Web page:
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Campaign for Truss-Less Growth

by on 2022/10/06

John M Bryden

October 2022

I was fulminating about – and cogitating on – the growth obsession of Liz Truss, the new leader of the Tory government in Westminster following the coup d’etat of the far right wing in the DDUK (Disunited Disfunctional United Kingdom). Truss has returned to the ideology of Thatcher and Reagan that has been so globally destructive during the past. She is clearly a “true believer” in her own neo-con neo-liberal religion, which she and they dress up as ´economics´.  

Her formula to get “growth” in the UK is to reduce taxes for the rich, reduce public spending, and reduce welfare payments to the needy. This she claims will attract rich investors, or keep them at home because high taxes cause them to leave.

I have never believed in this religion, although I am a very well trained political economist from Adam Smith’s own university (Glasgow) and other worthy establishments. After those many years (40+) of neo-liberalism, I still do not believe it! Because it flies in the face of all the evidence, all my practical experience, all my research, and all my instincts.

“Growth” to Truss, and the far right think tanks that provide the religious foundation for her policies, means growth of GDP. This indicator can of course be useful, and when GDP grows it can sometimes improve the quality of life of human beings. But it is quite wrong to suppose that there is a direct correlation between growth of GDP and growth of quality of life for everyone. It all depends on how it is achieved, what the both measureable and less measureable outcomes are, and how these (both good and bad outcomes) are distributed between people.

I am not going to argue for “zero growth” or “de-growth”, because I think those arguments depend on such questions – what is the composition of growth, what are its specific costs and benefits (including less measureable ones like human stress and conflicts, health, climate impacts, biodiversity impacts, ), and how are these distributed between different people (and different generations) both at home and elsewhere in the world. Growth that is based on investment and rent-seeking by the wealthiest people in any society (and in the world), and on making poor or vulnerable people suffer is very unlikely to have positive impacts on the environment, health, peace, or quality of life for the majority. But growth that is based on providing better health, social welfare, education, and environment for everyone is much more likely to have positive impacts on quality of life for all. One of my own activities is to promote more local musical performance, and more participation of all ages and ethnicities in such performance, in our mainly rural locality. Sometimes this means concerts or workshops where performers get paid, participants pay, and money spent is not spent on plastic baubles. To my mind, any small growth that comes from this is “good growth”, while it is in my mind certain that quality of life of those taking part has increased, and there have been few negative environmental or climate impacts. Gardening has some similar features, as does cycling, sailing, swimming, painting, education itself, and all sorts of other activities. BUT Liz Truss and her tribe are not talking about that sort of growth, and that is the biggest problem!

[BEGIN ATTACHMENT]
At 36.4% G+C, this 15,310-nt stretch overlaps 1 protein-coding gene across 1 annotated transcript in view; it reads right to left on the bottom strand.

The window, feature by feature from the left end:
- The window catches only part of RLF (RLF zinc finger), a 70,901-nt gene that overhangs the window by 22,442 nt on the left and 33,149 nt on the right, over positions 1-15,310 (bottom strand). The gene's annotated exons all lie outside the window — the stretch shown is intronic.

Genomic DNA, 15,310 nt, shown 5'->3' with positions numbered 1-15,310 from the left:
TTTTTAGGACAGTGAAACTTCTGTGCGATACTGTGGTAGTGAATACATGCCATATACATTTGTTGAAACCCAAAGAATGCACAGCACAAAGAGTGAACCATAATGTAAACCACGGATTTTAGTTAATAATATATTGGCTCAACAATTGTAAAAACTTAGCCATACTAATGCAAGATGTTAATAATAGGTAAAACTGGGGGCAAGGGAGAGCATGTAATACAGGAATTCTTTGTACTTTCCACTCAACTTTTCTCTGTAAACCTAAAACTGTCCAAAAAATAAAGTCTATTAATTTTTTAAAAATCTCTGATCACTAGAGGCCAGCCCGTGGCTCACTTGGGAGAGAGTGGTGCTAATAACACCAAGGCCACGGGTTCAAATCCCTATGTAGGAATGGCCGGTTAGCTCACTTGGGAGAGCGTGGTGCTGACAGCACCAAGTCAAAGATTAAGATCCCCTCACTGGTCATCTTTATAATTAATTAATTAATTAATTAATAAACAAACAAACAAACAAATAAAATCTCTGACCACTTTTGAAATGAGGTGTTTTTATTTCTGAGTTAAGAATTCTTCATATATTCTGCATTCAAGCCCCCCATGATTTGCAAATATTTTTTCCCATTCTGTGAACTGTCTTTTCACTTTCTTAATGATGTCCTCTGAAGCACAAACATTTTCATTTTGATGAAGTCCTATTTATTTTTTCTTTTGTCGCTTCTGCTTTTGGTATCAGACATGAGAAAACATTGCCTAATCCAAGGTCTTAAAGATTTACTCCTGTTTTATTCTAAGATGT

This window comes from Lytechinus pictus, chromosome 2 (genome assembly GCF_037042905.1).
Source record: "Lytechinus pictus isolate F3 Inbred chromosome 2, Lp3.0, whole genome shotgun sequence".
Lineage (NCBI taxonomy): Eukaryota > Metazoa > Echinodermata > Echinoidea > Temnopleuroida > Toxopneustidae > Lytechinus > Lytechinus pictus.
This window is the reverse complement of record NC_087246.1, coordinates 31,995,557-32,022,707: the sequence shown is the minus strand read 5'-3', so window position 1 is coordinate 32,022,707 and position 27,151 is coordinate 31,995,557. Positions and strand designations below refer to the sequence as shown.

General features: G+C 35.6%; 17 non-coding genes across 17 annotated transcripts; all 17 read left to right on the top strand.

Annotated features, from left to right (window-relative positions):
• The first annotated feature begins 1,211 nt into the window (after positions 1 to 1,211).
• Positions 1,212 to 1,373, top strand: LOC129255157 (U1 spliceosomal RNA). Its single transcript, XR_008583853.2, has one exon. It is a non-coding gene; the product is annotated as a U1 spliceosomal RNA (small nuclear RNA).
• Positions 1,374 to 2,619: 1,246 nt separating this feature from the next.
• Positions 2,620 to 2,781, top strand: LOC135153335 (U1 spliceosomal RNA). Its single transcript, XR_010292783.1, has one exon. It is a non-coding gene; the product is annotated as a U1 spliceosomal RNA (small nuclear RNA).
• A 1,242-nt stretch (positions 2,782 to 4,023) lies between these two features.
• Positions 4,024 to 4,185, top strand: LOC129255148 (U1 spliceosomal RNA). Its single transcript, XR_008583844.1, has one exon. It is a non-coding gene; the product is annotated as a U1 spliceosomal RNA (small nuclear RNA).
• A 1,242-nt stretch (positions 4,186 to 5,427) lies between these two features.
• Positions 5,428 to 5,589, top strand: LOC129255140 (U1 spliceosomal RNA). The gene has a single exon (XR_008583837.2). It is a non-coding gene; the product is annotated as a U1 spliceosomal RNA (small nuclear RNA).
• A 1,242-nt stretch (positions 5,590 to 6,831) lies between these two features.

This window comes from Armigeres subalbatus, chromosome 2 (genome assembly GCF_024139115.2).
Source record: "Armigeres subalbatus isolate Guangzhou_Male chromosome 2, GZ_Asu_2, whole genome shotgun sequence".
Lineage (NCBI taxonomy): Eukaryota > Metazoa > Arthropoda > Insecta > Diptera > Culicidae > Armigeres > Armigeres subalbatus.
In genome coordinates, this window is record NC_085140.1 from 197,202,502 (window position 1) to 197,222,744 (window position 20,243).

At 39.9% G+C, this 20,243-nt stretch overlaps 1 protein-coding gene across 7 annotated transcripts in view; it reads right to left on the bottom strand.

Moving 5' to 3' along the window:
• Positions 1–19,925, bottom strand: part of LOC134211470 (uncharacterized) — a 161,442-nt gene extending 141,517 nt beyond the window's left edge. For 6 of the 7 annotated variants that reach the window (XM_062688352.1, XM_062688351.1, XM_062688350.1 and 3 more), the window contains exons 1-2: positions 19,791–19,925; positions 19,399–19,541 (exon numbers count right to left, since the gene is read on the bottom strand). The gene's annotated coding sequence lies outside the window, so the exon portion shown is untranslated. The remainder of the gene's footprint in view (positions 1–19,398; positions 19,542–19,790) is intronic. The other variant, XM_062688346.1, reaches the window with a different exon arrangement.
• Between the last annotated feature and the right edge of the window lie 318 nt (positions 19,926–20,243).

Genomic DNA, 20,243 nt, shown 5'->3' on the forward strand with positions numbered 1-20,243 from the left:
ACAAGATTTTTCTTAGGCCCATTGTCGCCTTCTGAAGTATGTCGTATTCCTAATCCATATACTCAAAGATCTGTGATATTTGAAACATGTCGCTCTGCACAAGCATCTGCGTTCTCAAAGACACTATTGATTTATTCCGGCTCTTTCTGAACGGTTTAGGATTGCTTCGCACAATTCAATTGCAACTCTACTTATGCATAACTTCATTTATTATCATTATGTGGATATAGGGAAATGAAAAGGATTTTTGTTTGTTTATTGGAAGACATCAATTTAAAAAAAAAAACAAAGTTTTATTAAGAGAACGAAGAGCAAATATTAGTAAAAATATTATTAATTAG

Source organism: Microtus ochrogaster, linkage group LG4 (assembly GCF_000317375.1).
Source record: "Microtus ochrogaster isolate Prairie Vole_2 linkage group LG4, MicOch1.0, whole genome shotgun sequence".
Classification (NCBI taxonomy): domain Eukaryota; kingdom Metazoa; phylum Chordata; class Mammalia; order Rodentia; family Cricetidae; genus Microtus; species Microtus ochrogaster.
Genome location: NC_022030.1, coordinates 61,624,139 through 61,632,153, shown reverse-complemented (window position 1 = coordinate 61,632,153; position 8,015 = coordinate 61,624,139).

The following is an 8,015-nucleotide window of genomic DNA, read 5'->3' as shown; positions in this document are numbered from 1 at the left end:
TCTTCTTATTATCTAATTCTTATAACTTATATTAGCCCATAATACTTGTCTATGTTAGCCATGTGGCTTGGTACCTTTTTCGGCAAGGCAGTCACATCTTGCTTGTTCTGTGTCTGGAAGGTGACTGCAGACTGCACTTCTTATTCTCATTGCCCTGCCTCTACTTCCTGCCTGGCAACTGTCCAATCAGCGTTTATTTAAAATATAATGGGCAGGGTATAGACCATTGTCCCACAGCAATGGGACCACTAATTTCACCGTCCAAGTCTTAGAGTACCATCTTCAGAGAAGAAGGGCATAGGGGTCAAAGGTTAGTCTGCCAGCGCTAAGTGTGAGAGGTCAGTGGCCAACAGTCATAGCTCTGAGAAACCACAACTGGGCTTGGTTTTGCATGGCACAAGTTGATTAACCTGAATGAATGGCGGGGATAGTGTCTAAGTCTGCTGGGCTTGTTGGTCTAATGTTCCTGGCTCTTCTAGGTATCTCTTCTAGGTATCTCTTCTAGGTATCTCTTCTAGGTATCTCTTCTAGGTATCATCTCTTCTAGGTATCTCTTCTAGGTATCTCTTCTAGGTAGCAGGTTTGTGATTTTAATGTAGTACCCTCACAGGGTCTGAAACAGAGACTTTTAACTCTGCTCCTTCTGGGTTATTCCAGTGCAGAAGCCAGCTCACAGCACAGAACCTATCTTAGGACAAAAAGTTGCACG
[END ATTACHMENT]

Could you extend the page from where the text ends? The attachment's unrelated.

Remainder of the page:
I have lived in three Nordic countries since 2008, and all are social democracies with a written constitution, multiple parties, proportionate representation, frequent coalitions, and no houses of Lords or other second chambers. No party that hopes to be elected would campaign on reducing welfare benefits, public health, public education or in favour of such things as fracking. It is no accident that these countries have had steady economic growth in the past 50 years, and that this growth has continued despite high taxes, and a good distribution of income and wealth when compared to the neoliberal champions the UK and USA. In terms of climate action, environmental protection,  volunteer and other action in relation to cultural activities, and municipal government, these countries lead the world. These factors lead to people being the happiest – and enjoying the highest quality of life – in the world. They also boast quite a few rich people who do invest in local industries and local causes, and most of whom do not send their income or wealth to tax havens (some do, of course!). There are of course lessons for the UK and the US in this, but their leaders do not want to recognize that, and their journalists are for the most part too timid to get out there and argue with their leaders, especially in Truss’s UK where those lovely “foreign investors” she loves so much have taken over the media, and so much else!

So I am campaigning for “Truss-less Growth”, Nordic style!

We must ask hard questions about the motivations, content, outcomes and distribution of costs and benefits of growth activities and policies! Not all growth is good, and much of it is not. But not all growth is bad either, especially for people who do not have so much! We can and must make choices.

From → Rural policy

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